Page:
We take drugs in order to give us more control over our lives.
I think about this a lot, and wonder about it. It’s ironic, really.
My Lexapro changes who I am. It directly affects my personality and my emotions. It controls my feelings, and makes me feel stable. It takes away my suicidal feelings and my panic attacks. It allows me to live a life where I don’t spend hours crying in my room or in the middle of class for no apparent reason.
But, it also gives me more control over my own life. Since I don’t have panic attacks, suicidal attacks, random crying attacks (if you will let me call them all “attacks”–as that is how I perceive my mental illness. It is just that, an illness, and one that sneaks up from behind when you least expect it and in an instant changes how you are feeling and functioning), I can make choices about my own life. I can choose what I want to do, when I want to do it, and I don’t need to spend as much time catering to the illness.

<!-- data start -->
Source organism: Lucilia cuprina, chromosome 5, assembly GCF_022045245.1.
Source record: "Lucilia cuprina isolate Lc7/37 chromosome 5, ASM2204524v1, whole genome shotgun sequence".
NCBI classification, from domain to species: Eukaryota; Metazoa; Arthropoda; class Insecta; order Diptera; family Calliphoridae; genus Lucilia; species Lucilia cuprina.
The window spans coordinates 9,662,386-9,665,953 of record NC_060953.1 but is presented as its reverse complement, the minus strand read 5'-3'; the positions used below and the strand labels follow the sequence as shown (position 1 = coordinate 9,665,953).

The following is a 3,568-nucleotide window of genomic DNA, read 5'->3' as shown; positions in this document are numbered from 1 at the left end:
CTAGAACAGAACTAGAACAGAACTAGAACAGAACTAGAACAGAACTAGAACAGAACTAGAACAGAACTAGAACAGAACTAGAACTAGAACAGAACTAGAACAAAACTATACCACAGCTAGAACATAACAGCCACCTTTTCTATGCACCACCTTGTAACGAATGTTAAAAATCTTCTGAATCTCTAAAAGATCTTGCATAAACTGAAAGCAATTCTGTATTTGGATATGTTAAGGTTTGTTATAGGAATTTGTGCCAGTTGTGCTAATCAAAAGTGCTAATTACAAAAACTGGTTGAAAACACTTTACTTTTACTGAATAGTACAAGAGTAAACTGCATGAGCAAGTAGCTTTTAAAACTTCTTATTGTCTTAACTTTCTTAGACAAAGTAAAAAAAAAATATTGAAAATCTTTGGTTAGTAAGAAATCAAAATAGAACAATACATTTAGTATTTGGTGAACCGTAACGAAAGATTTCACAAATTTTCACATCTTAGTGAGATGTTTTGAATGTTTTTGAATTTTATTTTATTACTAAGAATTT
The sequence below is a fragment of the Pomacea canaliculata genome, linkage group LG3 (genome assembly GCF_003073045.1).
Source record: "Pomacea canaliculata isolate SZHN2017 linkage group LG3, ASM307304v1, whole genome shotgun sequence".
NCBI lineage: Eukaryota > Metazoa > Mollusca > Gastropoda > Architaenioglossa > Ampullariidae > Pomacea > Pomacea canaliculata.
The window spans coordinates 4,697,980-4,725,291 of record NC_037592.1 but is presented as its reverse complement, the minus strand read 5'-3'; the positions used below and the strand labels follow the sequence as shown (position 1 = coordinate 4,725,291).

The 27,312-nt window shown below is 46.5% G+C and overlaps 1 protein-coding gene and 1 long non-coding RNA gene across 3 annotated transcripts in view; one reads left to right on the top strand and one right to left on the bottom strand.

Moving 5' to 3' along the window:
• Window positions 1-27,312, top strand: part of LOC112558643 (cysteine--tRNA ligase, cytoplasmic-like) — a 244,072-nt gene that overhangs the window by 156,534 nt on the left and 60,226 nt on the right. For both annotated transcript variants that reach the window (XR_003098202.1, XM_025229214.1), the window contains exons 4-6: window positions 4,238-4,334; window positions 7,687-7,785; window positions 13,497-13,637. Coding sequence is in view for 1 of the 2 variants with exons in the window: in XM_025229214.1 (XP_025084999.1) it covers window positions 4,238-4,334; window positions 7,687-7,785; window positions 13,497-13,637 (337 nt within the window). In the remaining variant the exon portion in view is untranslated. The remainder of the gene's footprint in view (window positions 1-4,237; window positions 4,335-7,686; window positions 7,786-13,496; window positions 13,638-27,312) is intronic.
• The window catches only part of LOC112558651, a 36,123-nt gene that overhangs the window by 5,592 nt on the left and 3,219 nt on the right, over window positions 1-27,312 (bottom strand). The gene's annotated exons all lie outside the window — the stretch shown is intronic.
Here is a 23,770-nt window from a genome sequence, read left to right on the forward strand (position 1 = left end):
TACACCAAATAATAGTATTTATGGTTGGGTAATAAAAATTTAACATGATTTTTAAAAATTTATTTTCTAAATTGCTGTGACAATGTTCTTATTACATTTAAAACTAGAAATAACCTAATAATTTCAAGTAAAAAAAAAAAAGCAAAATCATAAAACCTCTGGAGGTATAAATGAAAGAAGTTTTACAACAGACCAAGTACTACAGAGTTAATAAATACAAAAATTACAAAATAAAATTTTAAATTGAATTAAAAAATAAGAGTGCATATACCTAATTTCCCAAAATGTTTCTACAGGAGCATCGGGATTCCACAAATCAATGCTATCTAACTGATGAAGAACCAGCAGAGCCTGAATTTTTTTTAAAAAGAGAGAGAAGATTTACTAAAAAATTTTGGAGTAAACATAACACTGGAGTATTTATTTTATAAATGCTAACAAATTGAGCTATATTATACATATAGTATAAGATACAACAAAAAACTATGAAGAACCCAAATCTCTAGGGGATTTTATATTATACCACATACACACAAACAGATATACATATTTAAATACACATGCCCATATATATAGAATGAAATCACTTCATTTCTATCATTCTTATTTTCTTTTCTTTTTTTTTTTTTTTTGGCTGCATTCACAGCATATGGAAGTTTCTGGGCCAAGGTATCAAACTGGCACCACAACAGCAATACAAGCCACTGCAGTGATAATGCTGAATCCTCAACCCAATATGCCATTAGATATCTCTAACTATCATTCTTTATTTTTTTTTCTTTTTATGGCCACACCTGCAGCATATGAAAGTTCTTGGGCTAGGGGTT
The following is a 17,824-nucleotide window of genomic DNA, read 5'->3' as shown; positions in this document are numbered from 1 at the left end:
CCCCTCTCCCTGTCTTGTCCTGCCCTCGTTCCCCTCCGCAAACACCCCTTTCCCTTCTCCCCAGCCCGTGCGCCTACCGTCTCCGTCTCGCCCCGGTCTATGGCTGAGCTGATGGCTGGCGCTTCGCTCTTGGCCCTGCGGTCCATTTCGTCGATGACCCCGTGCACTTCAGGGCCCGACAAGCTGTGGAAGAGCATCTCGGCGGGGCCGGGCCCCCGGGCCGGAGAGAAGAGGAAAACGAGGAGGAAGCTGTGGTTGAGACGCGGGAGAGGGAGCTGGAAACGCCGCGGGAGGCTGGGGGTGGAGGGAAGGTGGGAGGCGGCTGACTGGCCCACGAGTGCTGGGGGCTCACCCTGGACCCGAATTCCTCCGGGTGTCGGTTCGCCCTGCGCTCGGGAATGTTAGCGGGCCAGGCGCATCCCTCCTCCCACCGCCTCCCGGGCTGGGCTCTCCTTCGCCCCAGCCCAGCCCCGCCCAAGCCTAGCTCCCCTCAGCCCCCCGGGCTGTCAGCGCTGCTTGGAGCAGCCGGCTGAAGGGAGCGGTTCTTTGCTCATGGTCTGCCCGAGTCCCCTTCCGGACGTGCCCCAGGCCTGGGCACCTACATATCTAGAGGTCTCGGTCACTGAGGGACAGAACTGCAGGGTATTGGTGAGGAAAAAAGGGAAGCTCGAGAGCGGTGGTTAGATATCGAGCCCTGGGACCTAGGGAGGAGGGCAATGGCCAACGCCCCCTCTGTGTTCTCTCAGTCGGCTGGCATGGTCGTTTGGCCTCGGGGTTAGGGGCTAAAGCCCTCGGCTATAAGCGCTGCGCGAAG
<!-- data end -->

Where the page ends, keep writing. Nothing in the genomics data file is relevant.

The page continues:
With my meds:
I can stay up later without having to worry that I will be depressed for the next week because of it.
I can make it through exams without crying from test anxiety.
I can listen to my friends and give advice without having to worry that it will trigger me.
I now have the emotional capacity to love, and live, and do what I want to do.
The very first thing I do every morning when I wake up is take my meds. Before I even put my feet on the floor, I take my meds. Any time I am going anywhere overnight, I have to pack my meds.
They control me, but at the same time give me my freedom back. It’s confusing.